Reflection for the First Sunday of Advent
My Dear Good People,
Beginning today, the First Sunday of Advent, 2021, let us consider Our Lady and St. Joseph as they journey through the wondrous Christmas story that we have heard since childhood.
Let us visit the little house in Nazareth where Mary is at prayer when the Angel Gabriel appears to her. He asks her to be the mother of the Messiah whom she will name Jesus. St. Luke draws us in close to hear the conversation in Luke 1:26-38.
26 In the sixth month, the angel Gabriel was sent from God to a town of Galilee called Nazareth, 27 to a virgin betrothed to a man named Joseph, of the house of David, and the virgin’s name was Mary. 28 And coming to her, he said, “Hail, favored one! The Lord is with you.” 29 But she was greatly troubled at what was said and pondered what sort of greeting this might be. 30 Then the angel said to her, “Do not be afraid, Mary, for you have found favor with God. 31 Behold, you will conceive in your womb and bear a son, and you shall name him Jesus. 32 He will be great and will be called Son of the Most High, and the Lord God will give him the throne of David his father, 33 and he will rule over the house of Jacob forever, and of his kingdom there will be no end.” 34 But Mary said to the angel, “How can this be, since I have no relations with a man?” 35 And the angel said to her in reply, “The Holy Spirit will come upon you, and the power of the Most High will overshadow you. Therefore the Child to be born will be called holy, the Son of God. 36 And behold, Elizabeth, your relative, has also conceived a son in her old age, and this is the sixth month for her who was called barren; 37 for nothing will be impossible for God.” 38 Mary said, “Behold, I am the handmaid of the Lord. May it be done to me according to your word.” Then the angel departed from her.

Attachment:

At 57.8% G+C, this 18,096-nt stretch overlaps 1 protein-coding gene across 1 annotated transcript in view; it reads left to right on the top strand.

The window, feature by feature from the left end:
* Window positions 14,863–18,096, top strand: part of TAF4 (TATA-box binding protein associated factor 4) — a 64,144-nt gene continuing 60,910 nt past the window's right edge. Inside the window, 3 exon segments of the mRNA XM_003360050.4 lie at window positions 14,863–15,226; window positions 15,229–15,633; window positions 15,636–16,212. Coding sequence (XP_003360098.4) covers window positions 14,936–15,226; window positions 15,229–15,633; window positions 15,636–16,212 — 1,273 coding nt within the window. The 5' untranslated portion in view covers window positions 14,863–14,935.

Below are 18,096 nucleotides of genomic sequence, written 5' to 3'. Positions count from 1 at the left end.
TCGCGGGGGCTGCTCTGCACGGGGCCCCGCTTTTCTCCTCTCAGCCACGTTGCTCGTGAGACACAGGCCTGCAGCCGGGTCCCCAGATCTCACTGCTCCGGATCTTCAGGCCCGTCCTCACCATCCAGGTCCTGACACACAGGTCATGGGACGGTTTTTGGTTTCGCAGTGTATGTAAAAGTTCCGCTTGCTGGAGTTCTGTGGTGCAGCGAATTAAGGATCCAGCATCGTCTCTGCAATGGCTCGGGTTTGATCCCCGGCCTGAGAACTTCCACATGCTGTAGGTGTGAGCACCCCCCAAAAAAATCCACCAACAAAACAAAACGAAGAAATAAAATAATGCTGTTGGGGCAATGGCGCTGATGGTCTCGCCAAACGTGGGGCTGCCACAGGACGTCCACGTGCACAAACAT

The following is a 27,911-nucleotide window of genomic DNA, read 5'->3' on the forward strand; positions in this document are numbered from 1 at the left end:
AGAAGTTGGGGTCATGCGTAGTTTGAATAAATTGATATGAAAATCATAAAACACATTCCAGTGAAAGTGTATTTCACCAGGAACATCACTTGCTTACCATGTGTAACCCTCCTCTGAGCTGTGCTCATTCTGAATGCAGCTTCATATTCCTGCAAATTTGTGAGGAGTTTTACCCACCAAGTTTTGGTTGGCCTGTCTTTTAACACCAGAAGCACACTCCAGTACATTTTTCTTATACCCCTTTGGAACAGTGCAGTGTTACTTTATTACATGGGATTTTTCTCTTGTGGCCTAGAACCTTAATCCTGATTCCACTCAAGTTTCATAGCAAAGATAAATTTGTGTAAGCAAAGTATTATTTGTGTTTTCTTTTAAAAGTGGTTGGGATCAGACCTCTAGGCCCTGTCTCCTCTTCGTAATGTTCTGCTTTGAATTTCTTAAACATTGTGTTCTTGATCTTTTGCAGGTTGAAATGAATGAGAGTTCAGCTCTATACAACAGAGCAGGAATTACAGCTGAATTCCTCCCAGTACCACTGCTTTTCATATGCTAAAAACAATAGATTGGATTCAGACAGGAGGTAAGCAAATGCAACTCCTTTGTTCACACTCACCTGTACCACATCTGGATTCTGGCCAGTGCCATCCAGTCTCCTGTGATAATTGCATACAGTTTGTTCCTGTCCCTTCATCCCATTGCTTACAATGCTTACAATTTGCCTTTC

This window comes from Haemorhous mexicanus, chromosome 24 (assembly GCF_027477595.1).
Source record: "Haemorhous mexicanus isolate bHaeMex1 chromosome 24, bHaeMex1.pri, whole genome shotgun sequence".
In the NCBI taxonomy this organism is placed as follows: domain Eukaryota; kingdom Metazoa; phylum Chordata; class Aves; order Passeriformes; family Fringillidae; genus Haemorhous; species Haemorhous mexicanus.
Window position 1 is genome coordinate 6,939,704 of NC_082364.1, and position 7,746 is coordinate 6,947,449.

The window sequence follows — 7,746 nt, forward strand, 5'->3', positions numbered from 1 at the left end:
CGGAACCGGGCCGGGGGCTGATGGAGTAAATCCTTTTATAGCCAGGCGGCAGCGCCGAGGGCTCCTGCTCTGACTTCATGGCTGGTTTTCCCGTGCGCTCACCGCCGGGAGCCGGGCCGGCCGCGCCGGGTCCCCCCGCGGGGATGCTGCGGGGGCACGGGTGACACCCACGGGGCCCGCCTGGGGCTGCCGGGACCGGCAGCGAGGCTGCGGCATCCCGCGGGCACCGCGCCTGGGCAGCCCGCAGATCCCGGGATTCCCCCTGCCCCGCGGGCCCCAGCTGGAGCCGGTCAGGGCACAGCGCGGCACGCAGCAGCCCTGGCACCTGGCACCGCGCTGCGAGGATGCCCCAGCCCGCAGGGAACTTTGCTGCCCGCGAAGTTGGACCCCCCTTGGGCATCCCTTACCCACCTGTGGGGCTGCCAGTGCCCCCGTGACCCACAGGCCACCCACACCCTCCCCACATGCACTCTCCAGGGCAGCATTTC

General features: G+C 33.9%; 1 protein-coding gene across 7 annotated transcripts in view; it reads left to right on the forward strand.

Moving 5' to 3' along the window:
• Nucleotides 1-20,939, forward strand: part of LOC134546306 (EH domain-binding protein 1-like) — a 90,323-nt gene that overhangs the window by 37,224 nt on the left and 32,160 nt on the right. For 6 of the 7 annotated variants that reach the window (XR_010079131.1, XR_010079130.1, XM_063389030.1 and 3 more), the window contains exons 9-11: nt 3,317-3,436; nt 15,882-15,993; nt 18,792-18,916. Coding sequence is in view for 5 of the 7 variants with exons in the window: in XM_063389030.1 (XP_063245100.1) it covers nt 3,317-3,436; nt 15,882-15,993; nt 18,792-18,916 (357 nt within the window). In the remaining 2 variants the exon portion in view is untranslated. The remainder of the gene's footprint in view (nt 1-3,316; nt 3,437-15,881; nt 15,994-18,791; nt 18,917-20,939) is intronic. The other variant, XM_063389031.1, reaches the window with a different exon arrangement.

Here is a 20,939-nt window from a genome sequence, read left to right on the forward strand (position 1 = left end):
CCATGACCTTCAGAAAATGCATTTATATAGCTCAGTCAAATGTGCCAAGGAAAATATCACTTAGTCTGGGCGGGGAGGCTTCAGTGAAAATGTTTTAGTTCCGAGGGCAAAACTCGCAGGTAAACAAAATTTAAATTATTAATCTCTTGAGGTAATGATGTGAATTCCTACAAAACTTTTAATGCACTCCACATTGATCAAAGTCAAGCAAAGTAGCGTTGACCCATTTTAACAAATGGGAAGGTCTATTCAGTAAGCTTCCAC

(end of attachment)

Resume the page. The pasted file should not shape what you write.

We wonder what Mary must have felt in her pure heart at these words. Fear? Confusion? Wonder? Inadequacy? Whatever her initial reaction might have been, Mary bowed her heart in loving surrender to the plan of God for her, for the Son of God, for the world.
How many times have we felt those same emotions when faced with an unexpected turn of events, especially when we had no warning? Doesn’t it seem as though God might have talked things over with me a bit before this sudden epiphany? It seems altogether too much to comprehend Can it be true? How will I cope? Can you tell me what you are thinking, God? I didn’t have much warning, after all, or much time to think about it. Show me, if you will, just where I go from here. Of course I will say yes, but….
Ah, yes, I’ve been there, and you have too. And so was Mary. Of course, she didn’t have the same reactions we have, because she was full of grace by the mercy of God, but that doesn’t mean she simply acquiesced blindly and trudged ahead. Mary’s response was one, absolute loving Yes. Without conditions. But it took great trust.
It’s that same trust that God asks of us when He surprises us with a plan that was never ours. It doesn’t happen too often, but when it does, we call upon Mary to stand beside us to give us courage to say yes. Of course it’s what we want to say. And, in the end, it will bring us peace. Hardship, too, most likely, but encased in a peace that’s hard to describe. Let our Advent be only trust—Mary’s trust. Advent begins for us when we place our heart in Mary’s Heart, knowing God will perform a miracle for the world through us.
Be it done to me according to Your Word.